In the year since he died, Steve Jobs has become as ubiquitous to the American conversation as religion and politics. Everyone holds and seems to share an opinion of him, while policyand decision-makers of the land, from President Obama to countless CEOs, know of the power of his convictions — and his refusal to compromise quality or user experience.
That alone speaks to the enormous impact and influence of Jobs, the products he spearheaded at Apple, the visionary concepts he turned into expressions and extensions of our lives, and the quantum shift he led in the business world. He became as integral to our lives as the iPhones, iPads, or Macs we use, the music we download, Pixar movies that four generations enjoy, and the digital textbooks and digital libraries more and more high schools and colleges are utilizing. Think the comparisons to Thomas Edison or Henry Ford as the driving force of a new consumer age are far-fetched? Maybe Jobs deserves the front end of that conversation.
On the business side, his contributions continue to be stunning. Between the time he returned as CEO in 1997 and his death on October 6, 2011, Apple shares rose 6,000 percent. The company reportedly holds more than $120 billion in cash, famously exceeding the U.S. Treasury’s reserves. More than 90,000 people worldwide work for Apple, most of whom live in the United States. And first-day product launches under Jobs became measured not in the millions of dollars, but in the millions of unit sales. To even comprehend such numbers, one must look to the man from whom Jobs bought Pixar in 1986, George Lucas, whose Star Wars DVD collection release turned that trick in 2005.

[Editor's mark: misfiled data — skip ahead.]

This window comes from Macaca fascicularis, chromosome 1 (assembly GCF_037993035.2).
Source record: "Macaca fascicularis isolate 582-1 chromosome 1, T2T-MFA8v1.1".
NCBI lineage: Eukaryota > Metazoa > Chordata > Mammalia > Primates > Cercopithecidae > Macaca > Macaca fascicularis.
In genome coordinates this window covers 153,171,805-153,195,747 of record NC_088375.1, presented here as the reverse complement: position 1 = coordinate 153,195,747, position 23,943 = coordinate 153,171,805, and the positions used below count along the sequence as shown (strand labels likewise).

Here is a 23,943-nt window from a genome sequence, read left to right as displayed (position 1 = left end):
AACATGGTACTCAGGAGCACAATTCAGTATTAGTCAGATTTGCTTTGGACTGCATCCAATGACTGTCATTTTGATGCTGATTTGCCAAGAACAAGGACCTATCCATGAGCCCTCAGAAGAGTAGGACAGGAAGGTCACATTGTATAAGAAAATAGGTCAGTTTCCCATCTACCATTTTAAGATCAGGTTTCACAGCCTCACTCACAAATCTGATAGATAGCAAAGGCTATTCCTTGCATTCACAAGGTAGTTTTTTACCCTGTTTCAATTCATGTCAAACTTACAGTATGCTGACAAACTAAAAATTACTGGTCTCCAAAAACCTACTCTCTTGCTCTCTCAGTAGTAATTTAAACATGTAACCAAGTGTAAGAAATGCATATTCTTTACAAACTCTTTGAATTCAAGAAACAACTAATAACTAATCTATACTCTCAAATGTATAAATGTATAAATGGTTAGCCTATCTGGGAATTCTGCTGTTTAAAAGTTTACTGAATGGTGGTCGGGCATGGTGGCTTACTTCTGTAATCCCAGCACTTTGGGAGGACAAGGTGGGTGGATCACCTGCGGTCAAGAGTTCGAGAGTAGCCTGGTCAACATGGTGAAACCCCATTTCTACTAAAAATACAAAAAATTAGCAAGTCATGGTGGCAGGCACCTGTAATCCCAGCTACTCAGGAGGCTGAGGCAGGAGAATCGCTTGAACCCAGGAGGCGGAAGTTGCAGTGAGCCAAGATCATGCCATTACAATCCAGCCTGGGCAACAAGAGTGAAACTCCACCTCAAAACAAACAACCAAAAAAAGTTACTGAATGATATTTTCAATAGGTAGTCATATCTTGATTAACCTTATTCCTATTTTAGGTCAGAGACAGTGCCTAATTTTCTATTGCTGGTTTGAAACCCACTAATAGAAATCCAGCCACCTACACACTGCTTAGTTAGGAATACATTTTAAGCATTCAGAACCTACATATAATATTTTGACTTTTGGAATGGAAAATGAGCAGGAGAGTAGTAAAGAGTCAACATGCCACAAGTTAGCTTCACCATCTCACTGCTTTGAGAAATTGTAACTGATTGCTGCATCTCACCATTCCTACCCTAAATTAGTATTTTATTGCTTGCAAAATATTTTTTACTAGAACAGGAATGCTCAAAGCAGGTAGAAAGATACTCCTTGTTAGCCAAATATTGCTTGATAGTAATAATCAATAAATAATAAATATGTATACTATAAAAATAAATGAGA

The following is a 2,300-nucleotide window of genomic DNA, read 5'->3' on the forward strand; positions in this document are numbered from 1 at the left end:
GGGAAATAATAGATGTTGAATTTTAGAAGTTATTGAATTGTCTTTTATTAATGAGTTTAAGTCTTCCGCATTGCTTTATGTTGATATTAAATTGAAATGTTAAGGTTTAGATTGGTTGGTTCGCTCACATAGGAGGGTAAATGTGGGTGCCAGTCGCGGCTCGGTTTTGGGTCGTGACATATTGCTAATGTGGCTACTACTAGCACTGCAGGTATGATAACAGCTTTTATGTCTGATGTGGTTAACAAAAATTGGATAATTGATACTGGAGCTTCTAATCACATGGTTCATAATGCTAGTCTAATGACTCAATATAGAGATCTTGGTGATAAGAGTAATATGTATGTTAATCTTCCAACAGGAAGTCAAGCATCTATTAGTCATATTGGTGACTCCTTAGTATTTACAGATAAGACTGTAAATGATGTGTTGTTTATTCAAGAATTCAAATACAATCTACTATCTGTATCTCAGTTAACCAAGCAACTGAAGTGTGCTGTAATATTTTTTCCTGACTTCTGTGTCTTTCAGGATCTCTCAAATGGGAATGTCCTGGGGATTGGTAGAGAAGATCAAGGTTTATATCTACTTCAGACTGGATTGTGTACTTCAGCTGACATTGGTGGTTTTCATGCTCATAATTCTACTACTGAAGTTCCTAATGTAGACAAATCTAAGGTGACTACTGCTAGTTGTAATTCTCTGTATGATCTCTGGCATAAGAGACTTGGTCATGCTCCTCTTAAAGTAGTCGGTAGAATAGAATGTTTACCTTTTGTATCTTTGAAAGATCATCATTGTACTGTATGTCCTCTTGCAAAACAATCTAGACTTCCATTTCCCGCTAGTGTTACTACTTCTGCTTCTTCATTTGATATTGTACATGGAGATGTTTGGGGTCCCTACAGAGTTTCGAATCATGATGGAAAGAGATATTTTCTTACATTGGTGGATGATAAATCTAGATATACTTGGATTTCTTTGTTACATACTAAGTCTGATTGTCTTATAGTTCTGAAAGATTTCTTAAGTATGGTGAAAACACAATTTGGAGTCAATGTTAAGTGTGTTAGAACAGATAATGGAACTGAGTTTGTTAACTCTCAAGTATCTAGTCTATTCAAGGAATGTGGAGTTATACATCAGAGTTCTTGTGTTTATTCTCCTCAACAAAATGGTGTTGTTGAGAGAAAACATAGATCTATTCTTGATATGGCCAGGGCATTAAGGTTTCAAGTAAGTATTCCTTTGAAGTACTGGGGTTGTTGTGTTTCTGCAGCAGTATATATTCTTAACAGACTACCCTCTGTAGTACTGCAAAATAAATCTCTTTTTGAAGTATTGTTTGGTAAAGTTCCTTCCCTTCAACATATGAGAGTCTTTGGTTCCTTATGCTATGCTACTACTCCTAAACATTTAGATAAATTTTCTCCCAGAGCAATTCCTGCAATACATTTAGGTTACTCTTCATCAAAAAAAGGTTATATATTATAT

That’s some kind of legacy for a man who joined Steve Wozniak and Ron Wayne to move forward on a dream in 1976, from a Palo Alto garage, after his father told him to get a real job.
“Profits are not deductions from the sum of the public good, but the real measure of the social value a firm creates,” wrote Kevin Williamson in the National Review. That being the case, what could be more socially valuable than products that fundamentally changed the way we work, acquire and listen to music, teach and learn, design creative materials and business documents, or entertain ourselves and others?
Most importantly, according to Apple’s former advertising creative director, Insanely Simple author Ken Segall, Jobs transformed the way we think about customer relations, product design, customer experience across a range of products, corporate missions, and collaboration within and between organizations. In other words, the way we do business. After decades of embracing diversity and complexity, he made simplicity cool again.
“When I talk to various groups, I’m always struck by the degree to which people are interested in the story of Apple and Steve Jobs,” Segall said. “What a lot of people don’t realize is that Apple is fascinating to people in virtually every industry — because so many people own Apple products, and have followed Steve’s story over the years. So even though I may be speaking to organizations in industries that have absolutely nothing to do with technology, people are always eager to find out more about how Apple works, and how they might be able to adopt some of Apple’s principles in their own organizations.”